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Three months after his heart stopped during a triathlon, Christopher Camden is running again

Martinsville Bulletin - 1/3/2018

Why you know him: Christopher Camden collapsed just short of the finish line at the Patriots Sprint triathlon at Jamestown Beach Event Park on Sept. 10.

His wife, Dr. Teresa Camden, a sports medicine physician, responded to the call for a medic. As emergency medical personnel worked to revive the fallen runner, Teresa - glancing over her shoulder to see if her husband was approaching the finish line - grabbed the victim's ankles to get blood flowing to his brain. It was only after hearing one of the responders say her husband's name that she realized, to her horror, that Christopher was the unconscious triathlete.

"He was out a full eight minutes - no heartbeat; no breathing," his wife recalled. After being taken to hospitals in Williamsburg and Newport News, he landed at VCU Medical Center, where he underwent a double bypass on Sept. 12.

What's new: Christopher - an Army veteran of the Persian Gulf War who is a teacher's aide at Holman Middle School in Henrico County - was discharged from VCU Medical Center on the morning of Sunday, Sept. 17. That afternoon, he began feeling dizzy.

Teresa got him to lie down, and he passed out. "I saw a light. I then saw a gold cross. I was resuscitated by my wife," he said.

EMT responders rushed him to Henrico Doctors' Hospital. The next day, he was moved to VCU Medical Center, where his chest was reopened and he was treated for internal bleeding, Christopher said. He remained hospitalized until Oct. 5.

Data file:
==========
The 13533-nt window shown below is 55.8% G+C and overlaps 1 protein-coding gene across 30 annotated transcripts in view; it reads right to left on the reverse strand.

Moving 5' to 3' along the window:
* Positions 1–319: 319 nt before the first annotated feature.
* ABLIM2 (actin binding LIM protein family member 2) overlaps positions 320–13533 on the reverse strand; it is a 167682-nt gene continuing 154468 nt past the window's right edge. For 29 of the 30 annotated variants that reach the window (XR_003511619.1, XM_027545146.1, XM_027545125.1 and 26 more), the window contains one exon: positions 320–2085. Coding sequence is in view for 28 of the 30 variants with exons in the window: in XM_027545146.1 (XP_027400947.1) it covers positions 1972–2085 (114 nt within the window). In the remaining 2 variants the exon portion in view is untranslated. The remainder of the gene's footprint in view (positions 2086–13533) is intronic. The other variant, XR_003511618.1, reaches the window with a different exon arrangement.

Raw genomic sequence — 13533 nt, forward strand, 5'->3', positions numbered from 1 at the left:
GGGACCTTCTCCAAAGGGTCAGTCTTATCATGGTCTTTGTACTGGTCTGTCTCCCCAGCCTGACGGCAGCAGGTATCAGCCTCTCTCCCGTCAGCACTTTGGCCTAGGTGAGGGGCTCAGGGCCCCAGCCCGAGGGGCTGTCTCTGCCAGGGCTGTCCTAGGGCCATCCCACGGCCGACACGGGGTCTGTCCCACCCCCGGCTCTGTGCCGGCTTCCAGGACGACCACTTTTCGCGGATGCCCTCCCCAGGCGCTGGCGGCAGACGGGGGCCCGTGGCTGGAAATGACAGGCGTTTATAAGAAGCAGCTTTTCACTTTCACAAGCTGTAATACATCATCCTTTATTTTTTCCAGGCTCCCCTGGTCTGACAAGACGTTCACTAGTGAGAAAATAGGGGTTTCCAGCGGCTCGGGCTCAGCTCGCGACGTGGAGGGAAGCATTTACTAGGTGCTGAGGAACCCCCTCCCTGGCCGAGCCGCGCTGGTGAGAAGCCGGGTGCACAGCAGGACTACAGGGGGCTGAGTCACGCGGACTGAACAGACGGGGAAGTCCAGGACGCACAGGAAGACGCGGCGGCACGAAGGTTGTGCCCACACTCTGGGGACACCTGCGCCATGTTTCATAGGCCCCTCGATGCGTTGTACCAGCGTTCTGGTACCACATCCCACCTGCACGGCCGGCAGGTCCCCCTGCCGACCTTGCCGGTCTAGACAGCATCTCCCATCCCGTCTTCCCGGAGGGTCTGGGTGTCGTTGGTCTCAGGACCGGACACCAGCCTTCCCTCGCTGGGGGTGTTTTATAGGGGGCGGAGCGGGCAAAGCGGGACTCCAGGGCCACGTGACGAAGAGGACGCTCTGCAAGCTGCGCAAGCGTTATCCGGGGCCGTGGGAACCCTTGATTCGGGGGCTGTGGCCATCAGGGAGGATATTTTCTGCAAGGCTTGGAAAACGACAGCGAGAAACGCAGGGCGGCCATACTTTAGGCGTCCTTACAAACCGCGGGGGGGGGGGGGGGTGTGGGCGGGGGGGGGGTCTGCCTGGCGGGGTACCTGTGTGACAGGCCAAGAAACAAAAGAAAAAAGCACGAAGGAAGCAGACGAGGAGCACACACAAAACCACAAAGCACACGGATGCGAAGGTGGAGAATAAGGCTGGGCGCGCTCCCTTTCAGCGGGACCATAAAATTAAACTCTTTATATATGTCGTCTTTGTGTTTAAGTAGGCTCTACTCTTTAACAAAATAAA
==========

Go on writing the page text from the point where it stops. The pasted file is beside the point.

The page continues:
Despite his hardships, Christopher - interviewed by telephone as he vacationed with his family in Hawaii - considers himself fortunate.

After all, his initial collapse, occurring near the finish line, meant help was immediately available. And his wife was about to leave the home to fill his prescriptions when he passed out after his release, he said.

"I'm feeling good. ... I am running, although it's a 10- or 11-minute mile pace. I'm slowly but surely building up my cardiovascular endurance all the time," he said.

He has also swam and ridden a bike. "Just knowing I'm able to move about - that's inspiring."

He's still undergoing rehab but feels stronger in other ways. He returned to work at Holman on Nov. 6. When he tells his story, people tend to open up to him about their travails, or that of family members.

He believes his story "can give them hope, inspiration and encouragement. It's just been very enlightening. I believe the Lord is working in my life."

 
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